A market can be thought of as the collection of contexts in which you might sell your product. You can split your market into a set of market segments. Each of those segments represents a group of customers, each of whom shares a set of problems for which they would pay for solutions.
Customer-Centric Market Model
I’ve been developing a model for describing markets that emphasizes the critical customer-centric perspective that product managers need to have. This article is a first draft of that model – I’m sharing it here in hopes of getting feedback to improve the model and my approach for communicating it.
Key goals of the model:
- Provide a framework that helps product managers make decisions about products.
- Establish an outside-in bias that encourages product managers to think first about customers and second about implementation.
- Encourage teams to design products that solve real problems that people will pay to solve.
- Support both Agile and Waterfall development processes.
Please comment below (or privately) with any feedback about the model or presentation thereof (both prose and graphics). Thanks in advance!
A Model for Markets, Segments, Customers, and Problems
Markets and Market Segments
Market segments are traditionally defined based on aggregate data that makes it easy to operationally address groups of customers. Business-to-business (B2B) and business-to-consumer (B2C) markets are typically divided using the same approach, with a few data sources that are uniquely relevant for each type of company-to-customer relationship.
When defining market segments for B2B products, your customers are companies. Groups of companies are defined, and organizational structures are built around those segmentation models. Different factors and combinations of factors are used to define the different market segments. Common B2B segmentation factors include:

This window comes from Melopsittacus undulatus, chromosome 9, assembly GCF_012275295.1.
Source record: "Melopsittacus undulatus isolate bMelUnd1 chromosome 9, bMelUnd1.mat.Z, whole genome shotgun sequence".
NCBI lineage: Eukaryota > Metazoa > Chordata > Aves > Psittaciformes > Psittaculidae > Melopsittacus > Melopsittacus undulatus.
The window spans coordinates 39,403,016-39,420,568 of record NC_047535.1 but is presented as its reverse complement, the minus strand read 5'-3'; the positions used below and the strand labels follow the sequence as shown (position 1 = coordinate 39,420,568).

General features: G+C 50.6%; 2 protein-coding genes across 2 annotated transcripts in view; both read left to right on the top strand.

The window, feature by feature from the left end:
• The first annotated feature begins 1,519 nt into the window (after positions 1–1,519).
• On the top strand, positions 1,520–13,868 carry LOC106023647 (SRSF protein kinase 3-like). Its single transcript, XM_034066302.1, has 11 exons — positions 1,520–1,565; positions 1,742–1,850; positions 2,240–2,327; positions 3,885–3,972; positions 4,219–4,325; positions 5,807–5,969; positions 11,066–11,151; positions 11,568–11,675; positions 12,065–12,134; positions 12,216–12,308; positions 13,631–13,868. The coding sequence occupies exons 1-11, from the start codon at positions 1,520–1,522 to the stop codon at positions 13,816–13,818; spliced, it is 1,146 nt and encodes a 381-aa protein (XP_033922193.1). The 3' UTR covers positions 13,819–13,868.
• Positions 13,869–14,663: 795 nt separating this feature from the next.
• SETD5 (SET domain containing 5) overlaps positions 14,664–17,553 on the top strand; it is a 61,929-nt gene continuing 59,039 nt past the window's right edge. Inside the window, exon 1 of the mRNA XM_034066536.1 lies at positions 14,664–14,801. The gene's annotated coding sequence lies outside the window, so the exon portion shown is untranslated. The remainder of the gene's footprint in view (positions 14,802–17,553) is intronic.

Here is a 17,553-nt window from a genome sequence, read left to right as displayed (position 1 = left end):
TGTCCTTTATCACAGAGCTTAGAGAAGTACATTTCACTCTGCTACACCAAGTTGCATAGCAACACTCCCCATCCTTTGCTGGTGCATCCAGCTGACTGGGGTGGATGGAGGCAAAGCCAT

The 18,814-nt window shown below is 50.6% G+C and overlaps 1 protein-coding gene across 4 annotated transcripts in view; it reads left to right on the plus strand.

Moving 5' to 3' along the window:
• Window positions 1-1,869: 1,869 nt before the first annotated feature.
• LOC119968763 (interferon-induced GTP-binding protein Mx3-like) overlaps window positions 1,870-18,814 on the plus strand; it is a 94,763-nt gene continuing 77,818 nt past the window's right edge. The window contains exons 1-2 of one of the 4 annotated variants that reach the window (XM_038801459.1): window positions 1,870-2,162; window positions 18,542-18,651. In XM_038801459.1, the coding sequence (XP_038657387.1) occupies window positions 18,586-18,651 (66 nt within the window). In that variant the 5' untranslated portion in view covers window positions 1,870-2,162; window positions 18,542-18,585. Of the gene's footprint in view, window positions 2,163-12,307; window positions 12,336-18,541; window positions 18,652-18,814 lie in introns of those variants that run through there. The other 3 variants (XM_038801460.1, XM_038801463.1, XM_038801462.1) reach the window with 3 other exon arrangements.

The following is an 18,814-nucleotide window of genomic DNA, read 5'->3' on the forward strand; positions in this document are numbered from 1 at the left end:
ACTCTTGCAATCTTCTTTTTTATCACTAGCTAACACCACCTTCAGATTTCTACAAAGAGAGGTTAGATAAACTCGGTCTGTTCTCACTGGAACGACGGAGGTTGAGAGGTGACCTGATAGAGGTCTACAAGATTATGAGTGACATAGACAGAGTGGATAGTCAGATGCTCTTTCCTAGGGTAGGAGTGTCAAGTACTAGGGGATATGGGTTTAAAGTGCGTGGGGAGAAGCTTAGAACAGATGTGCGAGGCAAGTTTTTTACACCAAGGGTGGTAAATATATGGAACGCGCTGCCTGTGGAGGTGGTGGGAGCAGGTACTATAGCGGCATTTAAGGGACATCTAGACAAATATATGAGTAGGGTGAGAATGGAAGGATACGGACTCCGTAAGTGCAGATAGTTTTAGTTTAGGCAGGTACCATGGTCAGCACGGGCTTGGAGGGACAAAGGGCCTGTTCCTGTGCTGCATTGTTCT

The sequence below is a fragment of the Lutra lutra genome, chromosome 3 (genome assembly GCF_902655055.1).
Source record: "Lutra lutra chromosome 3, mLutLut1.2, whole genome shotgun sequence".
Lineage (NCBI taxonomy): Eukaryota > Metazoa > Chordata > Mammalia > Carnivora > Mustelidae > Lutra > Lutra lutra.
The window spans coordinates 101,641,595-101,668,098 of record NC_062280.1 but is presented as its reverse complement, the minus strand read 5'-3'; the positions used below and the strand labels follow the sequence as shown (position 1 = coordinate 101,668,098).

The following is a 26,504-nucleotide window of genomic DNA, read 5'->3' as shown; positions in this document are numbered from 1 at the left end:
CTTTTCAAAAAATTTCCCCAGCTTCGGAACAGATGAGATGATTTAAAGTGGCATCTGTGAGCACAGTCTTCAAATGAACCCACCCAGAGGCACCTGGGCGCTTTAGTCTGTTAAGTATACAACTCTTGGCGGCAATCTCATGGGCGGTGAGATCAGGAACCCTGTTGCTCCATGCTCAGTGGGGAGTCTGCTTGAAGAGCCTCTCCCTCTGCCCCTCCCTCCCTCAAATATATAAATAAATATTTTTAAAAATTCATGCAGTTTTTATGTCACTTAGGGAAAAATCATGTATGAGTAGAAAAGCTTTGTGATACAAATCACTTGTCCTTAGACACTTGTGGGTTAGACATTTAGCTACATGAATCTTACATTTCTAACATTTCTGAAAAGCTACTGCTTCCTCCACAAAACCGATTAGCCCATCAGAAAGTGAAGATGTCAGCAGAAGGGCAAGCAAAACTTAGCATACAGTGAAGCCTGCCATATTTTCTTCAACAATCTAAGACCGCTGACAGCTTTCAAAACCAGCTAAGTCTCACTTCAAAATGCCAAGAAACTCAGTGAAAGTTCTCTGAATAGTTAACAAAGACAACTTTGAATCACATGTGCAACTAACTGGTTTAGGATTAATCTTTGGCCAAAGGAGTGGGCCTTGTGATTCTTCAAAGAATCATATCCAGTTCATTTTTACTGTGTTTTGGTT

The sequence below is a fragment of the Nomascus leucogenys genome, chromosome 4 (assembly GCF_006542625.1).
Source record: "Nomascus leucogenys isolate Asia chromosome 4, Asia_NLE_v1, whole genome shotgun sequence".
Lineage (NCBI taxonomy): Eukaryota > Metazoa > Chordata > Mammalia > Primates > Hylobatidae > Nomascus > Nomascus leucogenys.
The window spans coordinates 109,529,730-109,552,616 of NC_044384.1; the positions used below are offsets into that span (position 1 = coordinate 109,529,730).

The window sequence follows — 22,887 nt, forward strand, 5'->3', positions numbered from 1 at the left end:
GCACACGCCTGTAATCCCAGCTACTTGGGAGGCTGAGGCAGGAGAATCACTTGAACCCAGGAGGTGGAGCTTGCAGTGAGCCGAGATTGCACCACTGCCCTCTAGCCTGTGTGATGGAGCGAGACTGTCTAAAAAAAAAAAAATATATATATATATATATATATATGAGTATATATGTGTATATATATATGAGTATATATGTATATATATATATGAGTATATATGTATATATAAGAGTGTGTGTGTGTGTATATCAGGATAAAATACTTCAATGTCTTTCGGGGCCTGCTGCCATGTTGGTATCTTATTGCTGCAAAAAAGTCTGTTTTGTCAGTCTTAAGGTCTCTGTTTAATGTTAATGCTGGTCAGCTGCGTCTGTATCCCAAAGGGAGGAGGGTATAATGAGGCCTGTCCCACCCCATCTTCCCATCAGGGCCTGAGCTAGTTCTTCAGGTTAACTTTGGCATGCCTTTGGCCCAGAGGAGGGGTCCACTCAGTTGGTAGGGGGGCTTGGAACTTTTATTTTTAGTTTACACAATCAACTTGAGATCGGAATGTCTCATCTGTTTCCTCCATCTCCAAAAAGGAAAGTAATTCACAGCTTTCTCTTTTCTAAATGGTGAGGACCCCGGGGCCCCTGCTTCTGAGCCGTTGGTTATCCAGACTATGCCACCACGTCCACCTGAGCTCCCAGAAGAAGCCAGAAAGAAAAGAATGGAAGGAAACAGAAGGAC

- NAICS Industry Definitions – A standard taxonomy for defining the different businesses in which your customers engage.
- Demographic Data – For companies, this can be number of employees, annual revenue, corporate structure, or other characterizing metrics that are relevant to your product.
- Transaction History – The history of purchases by the company. Absolute magnitude, frequency, and recency of purchases can all be used.
- Geography – Where a particular company is located. While not always correlating with variation in companies, it may serve as an effective way to “split the work” for internal organization – such as geographic sales teams. This type of segmentation can also help when business rules or policies vary by geographic region – such as tax, policy, and other legal variations that apply either to your company or your customer.